Press Release

New Open Source Digital Data Platform Reveals the State of Public Health in America’s Largest Cities

November 2016


FOR IMMEDIATE RELEASE: November 29, 2016               

Big Cities Health Coalition Launches Health Data Platform 2.0 

Washington, D.C. – The Big Cities Health Coalition (BCHC) launched an upgraded Big Cities Health Inventory (BCHI) Data Platform today, which allows comparisons of key public health indicators across 28 large, urban cities. In all, the tool features over 17,000 data points – including more than 50 health and socio-demographic indicators. The data set (which is available at is the first of its kind to provide these data in a comparable manner at the city level.

“This platform is a unique resource for the public health community, and now it’s even easier for users to find out how city populations are faring on some of the biggest public health challenges of our time, including opioid addiction, lead poisoning, and gun violence,” said Chrissie Juliano, MPP, Director of the Coalition. “These cities are true innovators, well versed in improving America’s health and addressing health disparities by advancing policies that prevent disease and keep Americans healthy. This data tool provides insight into the state of urban public health in a new way.”

“We know that reaching our goals for creating a healthier America requires collecting data on the state of population health, and making it accessible to everyone,” said John M. Auerbach, Associate Director for Policy, Centers for Disease Control and Prevention. “This project takes a big step forward for the field of public health by giving us essential information about health in our nation’s largest cities. We at CDC are proud to support this effort.”

The platform allows users to examine a number of pressing health issues impacting urban communities across the country. Originally launched in 2015, the Coalition upgraded the platform with additional indicators and new years of data. It features data that was primarily collected from its member cities, the 28 largest, most urban public health departments in the country, with additional data pulled from various U.S. Census surveys. To read the full methodology, visit  Learn more about the state of public health in America’s largest cities on the data platform.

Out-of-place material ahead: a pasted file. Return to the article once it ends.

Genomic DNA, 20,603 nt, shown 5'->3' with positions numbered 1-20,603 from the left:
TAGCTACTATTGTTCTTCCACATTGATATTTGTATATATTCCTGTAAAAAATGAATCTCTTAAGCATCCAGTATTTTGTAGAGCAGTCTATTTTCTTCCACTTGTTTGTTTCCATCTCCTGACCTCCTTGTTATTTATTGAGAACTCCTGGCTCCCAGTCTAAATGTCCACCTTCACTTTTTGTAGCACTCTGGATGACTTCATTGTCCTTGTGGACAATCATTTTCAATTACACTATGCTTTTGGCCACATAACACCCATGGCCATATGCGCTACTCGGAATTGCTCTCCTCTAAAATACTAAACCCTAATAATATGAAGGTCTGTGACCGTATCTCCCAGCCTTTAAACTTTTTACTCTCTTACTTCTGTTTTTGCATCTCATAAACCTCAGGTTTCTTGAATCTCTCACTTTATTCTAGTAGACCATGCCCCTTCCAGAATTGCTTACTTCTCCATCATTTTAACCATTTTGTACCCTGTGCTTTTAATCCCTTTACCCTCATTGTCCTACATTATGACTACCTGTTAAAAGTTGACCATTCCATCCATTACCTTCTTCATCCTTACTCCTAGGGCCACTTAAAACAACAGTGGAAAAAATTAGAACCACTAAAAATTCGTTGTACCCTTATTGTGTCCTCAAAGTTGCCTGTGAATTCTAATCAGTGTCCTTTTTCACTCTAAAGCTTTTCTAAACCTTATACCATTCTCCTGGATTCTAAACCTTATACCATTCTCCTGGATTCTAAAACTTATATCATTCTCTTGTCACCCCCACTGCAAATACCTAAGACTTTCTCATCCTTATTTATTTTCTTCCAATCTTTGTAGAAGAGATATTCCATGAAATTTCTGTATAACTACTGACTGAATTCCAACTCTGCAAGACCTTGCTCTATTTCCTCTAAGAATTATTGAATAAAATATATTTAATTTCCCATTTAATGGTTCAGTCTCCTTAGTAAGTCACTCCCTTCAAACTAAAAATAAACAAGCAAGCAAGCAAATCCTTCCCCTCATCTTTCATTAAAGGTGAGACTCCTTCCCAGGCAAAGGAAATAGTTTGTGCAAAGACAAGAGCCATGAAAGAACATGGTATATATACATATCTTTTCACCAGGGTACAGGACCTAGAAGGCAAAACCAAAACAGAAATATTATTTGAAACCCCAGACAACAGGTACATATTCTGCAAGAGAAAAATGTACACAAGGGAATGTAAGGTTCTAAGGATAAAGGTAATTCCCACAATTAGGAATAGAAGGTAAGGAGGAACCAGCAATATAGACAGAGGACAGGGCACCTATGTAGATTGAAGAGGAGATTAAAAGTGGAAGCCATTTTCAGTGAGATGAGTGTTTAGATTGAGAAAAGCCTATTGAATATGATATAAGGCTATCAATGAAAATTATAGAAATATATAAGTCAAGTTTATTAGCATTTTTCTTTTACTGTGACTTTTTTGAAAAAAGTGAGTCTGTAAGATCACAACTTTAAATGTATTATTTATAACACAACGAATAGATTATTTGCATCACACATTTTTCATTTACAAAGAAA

The platform includes data from Atlanta (Fulton County), Baltimore, Boston, Chicago, Cleveland, Dallas, Denver, Detroit, Fort Worth (Tarrant County), Houston, Kansas City (MO), Las Vegas (Clark County), Long Beach, Los Angeles, Miami (Miami-Dade County), Minneapolis, New York City, Oakland, Philadelphia, Phoenix, Portland (Multnomah County), Sacramento, San Antonio, San Diego County, San Francisco, San Jose, Seattle, and Washington, D.C.

Improvements to the platform design include updated functionality and expanded data. It allows users to sort data by health condition, by demographic group or by city. Additional upgrades include:

  • Improved design and navigation that interfaces well with social media. Enjoy navigating a sleeker overall design that makes it easier to explore data and create dynamic visuals.
  • Data is easier to read and compare. Data can now be visually sorted and manipulated online, without having to download the entire dataset. Users can look across health indicators in a jurisdiction or across jurisdictions in a select indicator to get a better picture of the landscape.
  • Easily share custom data visualizations. Now it’s simple to share or download data insights and graphics in a variety of sizes. Whether you want an image to post on social media, or a printed presentation, visualizations display cleanly and quickly.

Funding for this project comes from the U.S. Centers for Disease Control and Prevention (CDC) through Cooperative Agreement 5U38OT000172-03.

CONTACT: Max Mays or 913-233-6830 


About the Big Cities Health Coalition

The Big Cities Health Coalition (BCHC) is a forum for the leaders of America’s largest metropolitan health departments to exchange strategies and jointly address issues to promote and protect the health and safety of their residents. Collectively, BCHC member jurisdictions directly impact nearly 62 million people, or one in five Americans. For more information, visit